The arguments for and against camphor laurel are once again being aired. This, I think reflects more about how humans live at such odds with each other, with the environment only as a vague back drop.
I had 20 established and immature camphors growing here when I returned to the property 22 years ago. I chopped them down and then continued by touring these stumps every 3 weeks when I would break off any new growth. Within a year most stumps had succumbed and had begun to break down. This approach had 2 major advantages, I wasn’t poisoning the soil – as camphor roots can extend 30 metres in any direction and any poison used will carry to the roots extent, ( any sprouting from these extended roots I broke off ). The other advantage was that I was able to closely observe what was beginning to grow around the disabled camphor. As more moisture was made available rain forest seeds, such as pencil and red cedar, celery wood and tamarind, sprouted. Now, with the decline of the white-headed pigeon in this valley over the last 5 years, I am not seeing any camphor seedlings beneath where the pigeons roosted. If I now see a lone camphor in the rain forest I leave it, simply because the surrounding canopy will contain it.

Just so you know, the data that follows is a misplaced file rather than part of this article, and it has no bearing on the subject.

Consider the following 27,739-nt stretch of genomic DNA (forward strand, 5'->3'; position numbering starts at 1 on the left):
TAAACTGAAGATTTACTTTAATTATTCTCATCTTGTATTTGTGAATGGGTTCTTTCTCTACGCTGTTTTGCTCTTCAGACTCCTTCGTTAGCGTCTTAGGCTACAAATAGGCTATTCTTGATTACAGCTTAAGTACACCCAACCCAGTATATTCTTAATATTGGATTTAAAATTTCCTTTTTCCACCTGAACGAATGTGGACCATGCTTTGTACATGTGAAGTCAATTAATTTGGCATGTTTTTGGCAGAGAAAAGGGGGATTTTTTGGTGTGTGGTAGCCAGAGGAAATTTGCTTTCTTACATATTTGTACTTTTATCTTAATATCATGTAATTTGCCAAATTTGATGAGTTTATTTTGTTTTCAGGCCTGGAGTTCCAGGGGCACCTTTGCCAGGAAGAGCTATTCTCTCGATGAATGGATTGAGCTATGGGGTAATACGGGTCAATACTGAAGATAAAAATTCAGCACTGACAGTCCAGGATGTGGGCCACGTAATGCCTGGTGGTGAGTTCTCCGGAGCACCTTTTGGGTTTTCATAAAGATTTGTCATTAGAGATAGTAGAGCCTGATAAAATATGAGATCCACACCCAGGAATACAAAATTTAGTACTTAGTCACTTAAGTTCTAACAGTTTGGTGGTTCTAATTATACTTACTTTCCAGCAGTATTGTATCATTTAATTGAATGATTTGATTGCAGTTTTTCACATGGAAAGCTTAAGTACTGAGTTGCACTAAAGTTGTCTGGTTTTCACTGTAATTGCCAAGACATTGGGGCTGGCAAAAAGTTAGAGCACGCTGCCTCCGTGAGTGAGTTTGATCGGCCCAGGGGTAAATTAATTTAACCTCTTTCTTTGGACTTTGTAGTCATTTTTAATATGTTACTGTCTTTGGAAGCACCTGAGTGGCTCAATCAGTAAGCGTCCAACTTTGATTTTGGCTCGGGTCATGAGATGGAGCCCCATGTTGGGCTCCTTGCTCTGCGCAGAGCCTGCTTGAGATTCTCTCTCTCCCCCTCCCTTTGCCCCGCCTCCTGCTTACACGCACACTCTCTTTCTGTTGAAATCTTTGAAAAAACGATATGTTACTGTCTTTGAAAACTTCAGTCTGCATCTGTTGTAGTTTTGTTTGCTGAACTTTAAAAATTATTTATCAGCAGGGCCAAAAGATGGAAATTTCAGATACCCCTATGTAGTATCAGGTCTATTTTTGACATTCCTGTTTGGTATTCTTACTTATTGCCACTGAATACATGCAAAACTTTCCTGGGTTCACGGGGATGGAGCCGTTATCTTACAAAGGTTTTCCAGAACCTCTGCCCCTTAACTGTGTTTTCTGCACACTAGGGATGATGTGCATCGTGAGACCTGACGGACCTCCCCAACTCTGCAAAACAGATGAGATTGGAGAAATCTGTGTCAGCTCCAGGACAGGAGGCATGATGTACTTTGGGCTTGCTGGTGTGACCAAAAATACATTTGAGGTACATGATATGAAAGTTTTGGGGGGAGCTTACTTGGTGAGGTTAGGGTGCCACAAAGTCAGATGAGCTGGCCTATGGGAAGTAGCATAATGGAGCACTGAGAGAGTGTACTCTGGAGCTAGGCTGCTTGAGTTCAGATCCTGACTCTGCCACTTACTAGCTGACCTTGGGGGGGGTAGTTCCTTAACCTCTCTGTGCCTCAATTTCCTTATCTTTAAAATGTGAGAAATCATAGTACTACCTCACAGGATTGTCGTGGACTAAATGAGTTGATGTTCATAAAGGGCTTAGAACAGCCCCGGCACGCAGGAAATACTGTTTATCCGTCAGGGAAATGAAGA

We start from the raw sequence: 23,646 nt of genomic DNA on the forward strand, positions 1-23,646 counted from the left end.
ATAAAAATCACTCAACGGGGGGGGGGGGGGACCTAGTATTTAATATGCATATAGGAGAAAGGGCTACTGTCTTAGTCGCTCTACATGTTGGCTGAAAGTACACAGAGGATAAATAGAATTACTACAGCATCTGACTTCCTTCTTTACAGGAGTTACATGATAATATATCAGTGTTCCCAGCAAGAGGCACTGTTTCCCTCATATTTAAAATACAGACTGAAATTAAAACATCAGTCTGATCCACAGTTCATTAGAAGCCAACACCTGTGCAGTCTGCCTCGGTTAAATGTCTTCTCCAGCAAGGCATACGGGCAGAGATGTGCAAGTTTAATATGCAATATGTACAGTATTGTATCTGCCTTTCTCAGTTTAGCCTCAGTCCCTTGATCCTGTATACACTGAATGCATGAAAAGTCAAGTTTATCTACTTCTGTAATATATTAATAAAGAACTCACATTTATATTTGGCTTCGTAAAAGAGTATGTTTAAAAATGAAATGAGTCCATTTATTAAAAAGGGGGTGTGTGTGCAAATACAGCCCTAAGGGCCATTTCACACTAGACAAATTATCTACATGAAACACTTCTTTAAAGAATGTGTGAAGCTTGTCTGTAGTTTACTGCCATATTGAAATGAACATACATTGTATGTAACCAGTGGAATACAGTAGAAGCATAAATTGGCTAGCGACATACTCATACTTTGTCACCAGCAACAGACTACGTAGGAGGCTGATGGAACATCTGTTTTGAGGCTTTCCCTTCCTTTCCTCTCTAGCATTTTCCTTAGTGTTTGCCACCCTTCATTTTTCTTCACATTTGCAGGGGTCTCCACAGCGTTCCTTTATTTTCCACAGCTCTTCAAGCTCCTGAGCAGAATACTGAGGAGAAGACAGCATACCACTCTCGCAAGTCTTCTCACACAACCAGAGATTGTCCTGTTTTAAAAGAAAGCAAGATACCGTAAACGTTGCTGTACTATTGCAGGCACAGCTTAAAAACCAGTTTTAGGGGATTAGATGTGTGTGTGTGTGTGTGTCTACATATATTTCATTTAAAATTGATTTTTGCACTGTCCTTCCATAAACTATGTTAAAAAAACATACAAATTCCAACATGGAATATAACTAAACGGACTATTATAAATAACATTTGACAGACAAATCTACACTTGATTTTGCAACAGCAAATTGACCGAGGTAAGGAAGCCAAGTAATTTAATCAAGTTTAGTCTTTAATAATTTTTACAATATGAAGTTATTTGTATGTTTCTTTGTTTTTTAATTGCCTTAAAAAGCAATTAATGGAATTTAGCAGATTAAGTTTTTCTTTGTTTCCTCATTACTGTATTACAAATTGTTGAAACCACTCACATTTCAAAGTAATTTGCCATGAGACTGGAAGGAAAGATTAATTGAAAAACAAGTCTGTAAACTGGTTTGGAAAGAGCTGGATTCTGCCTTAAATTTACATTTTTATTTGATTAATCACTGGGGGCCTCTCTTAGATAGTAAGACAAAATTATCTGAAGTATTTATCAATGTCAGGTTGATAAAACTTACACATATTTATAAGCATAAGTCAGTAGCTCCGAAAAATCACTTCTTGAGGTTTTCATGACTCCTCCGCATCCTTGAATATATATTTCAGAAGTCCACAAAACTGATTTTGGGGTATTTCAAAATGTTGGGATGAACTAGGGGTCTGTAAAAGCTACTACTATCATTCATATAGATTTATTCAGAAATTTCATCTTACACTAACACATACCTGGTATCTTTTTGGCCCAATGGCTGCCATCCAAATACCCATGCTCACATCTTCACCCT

I probably wouldn’t remove the camphor trees now as I did way back then. There was so much misinformation peddled and its only been my acceptance of observing nature as my teacher over the years I see how wrong some of my earlier approaches to regeneration were. A 1788er then, an idealized vision of “how it was” was so smug and arrogant. Nature is always in flux and with the vast niches humans created with our rush to turn Australia into some European ideal, its great that there are species to fill those niches and protect what is left of our fragile soil.
With their naturalization in this Shire, the camphor laurels existence has provided survival for many birds whom Europeans deprived of their original food source when whole sale clearance began of the native forests.
Any growing tree is storing carbon. Also, scientists who have studied the insect life existing from the camphor, have found a great variety. When we were removing jump-seed from the public road sides, to prevent whole sale spraying with herbicides, we were often accompanied by the Black cockatoo with their young who feast on the ripening fruit.
What I find difficult in the local argument is why haven’t we established small-scale milling enterprises ? With imported wood now surrounded by environmental, ethical and sustainability questions, why aren’t we sustainably harvesting camphor for domestic furniture plus and returning the land to either food production or new forest ?
As Stephen Jay Gould said ( one of the planet’s great evolutionary biologists) ‘ punctuated equilibrium’, and that evolution wasn’t a continual process but happened mostly in bursts after major disruptions. He went on to say that ecologists were wrong to see anything as innately superior about stable ecosystems because disruption was essential to evolution. It provided chances for new species to evolve. Similarly, the notion that’ native must be best, for native has been honed to optimality in the refiner’s fire of Darwinian competition’ was a ‘persuasive misreading of natural selection, and an evolutionary fallacy.